Cornell Law School’s First Amendment Clinic filed a lawsuit in state court on July 6, 2020, seeking wage-theft–related records from the New York State Department of Labor on behalf of immigration-focused nonprofit news site Documented.
Documented plans to use the requested documents to create an interactive database of companies in New York that have stolen wages from employees. That database would be accessible both to low-wage workers at particular risk of experiencing wage theft and to those who support a living wage to determine which companies to avoid working for or patronizing
Wage theft is a widespread problem in New York. In recent years, unscrupulous employers stole an estimated $965 million annually from New York employees, according to an Economic Policy Institute report.
“It is crucial that records identifying employers’ bad actions be made public in a timely manner both to hold employers accountable and to further the Department of Labor’s aim of protecting workers,” says Heather Murray, managing attorney of the clinic’s Local Journalism Project.
Murray points out that the federal Department of Labor already publicly posts the type of wage theft information that Documented is seeking, including whether violations were found, the back-wage amount, the number of employees due back wages, and the civil monetary penalties assessed.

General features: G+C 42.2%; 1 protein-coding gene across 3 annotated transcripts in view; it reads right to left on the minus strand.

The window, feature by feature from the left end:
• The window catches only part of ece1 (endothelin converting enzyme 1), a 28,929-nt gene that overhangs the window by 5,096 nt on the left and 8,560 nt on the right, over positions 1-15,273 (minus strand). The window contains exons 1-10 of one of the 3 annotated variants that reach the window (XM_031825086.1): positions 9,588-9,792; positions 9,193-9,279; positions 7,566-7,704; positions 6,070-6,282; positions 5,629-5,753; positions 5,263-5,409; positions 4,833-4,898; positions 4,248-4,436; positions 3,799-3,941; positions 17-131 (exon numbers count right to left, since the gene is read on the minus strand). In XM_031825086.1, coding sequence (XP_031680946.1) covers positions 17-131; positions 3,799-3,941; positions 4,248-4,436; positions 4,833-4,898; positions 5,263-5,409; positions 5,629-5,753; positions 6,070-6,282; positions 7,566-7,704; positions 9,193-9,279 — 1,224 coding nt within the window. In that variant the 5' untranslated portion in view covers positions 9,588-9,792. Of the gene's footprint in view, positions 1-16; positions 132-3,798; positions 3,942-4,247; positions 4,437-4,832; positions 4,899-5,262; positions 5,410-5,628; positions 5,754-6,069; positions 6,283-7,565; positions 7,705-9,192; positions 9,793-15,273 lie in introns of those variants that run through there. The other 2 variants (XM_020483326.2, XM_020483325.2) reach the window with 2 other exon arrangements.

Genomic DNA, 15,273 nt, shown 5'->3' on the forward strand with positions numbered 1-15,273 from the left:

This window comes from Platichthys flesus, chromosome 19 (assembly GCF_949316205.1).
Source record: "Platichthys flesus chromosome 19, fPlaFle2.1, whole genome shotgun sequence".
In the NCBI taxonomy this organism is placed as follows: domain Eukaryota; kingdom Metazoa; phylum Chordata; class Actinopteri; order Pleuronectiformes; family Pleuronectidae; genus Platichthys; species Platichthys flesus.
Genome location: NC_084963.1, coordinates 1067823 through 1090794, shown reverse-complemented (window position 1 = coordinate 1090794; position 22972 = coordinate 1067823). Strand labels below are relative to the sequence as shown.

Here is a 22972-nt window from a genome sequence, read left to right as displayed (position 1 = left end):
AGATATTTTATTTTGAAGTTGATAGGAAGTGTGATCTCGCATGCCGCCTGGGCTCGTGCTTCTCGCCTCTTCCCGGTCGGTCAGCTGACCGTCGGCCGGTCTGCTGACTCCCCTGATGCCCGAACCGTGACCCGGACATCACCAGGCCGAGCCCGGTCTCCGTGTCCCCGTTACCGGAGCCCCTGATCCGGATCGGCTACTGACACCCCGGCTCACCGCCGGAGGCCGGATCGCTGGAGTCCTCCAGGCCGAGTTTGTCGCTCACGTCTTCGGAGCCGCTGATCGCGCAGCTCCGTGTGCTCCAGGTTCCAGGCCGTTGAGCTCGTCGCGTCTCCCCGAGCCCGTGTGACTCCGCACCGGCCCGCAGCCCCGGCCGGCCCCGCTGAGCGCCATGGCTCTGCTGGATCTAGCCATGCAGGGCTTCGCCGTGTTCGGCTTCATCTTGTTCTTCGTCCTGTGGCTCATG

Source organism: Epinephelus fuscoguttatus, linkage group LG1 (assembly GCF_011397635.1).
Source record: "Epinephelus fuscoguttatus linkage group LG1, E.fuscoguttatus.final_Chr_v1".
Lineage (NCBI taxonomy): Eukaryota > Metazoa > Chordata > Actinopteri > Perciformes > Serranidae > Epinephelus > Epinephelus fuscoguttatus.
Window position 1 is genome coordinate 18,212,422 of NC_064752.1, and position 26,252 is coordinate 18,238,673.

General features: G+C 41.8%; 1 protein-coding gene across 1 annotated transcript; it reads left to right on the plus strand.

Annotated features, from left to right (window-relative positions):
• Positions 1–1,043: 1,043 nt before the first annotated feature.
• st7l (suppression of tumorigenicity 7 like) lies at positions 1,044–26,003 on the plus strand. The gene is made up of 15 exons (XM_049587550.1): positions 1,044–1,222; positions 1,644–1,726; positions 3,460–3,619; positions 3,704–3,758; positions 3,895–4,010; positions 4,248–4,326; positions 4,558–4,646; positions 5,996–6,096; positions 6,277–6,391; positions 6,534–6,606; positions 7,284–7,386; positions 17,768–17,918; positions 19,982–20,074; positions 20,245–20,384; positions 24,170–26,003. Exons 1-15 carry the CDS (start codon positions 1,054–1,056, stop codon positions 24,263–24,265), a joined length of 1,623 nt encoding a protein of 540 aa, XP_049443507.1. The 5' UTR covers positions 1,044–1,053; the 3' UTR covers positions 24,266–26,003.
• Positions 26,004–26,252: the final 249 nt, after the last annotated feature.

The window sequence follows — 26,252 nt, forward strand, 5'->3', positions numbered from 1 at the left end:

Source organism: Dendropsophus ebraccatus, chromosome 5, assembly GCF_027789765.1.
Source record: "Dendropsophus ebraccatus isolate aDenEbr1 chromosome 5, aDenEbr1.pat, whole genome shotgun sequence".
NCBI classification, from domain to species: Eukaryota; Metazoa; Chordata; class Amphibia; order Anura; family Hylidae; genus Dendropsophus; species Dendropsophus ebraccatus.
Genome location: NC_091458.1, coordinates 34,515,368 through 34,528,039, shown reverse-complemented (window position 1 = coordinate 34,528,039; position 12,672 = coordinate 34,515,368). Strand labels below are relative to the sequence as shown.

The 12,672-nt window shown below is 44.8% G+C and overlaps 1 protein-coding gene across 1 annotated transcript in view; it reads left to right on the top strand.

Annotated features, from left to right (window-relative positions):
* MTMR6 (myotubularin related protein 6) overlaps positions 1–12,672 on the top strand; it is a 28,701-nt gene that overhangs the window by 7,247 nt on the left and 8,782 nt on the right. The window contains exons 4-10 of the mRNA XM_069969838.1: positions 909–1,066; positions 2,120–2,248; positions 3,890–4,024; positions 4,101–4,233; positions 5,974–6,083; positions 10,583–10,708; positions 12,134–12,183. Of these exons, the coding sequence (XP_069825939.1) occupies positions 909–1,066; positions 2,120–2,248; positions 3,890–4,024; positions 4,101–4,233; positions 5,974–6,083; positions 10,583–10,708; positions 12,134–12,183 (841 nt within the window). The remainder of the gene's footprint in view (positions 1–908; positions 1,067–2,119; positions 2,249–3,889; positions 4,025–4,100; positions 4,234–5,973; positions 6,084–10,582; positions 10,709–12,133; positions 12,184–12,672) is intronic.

Documented filed the original Freedom of Information Law request in December 2019. The suit challenges the improper delay and constructive denial of access to the requested wage and hour records.
Documented is represented by Murray; Cortelyou Kenney, associate director of the clinic; and Mark Jackson, director of the clinic. Student interns Sam Aber and Joel Sati also assisted in preparing the petition and the supporting brief.
The First Amendment Clinic is engaged in a variety of cases and projects advancing the interests of free speech and freedom of the press. Its recently launched Local Journalism Project addresses the increasing void in legal representation facing newsgatherers and media outlets that would otherwise be precluded from engaging in expensive litigation to defend their rights and ability to do their jobs. The clinic’s work extends across disciplines, impacting journalists, researchers, human rights advocates, political advocates, and other individuals targeted based on their expression.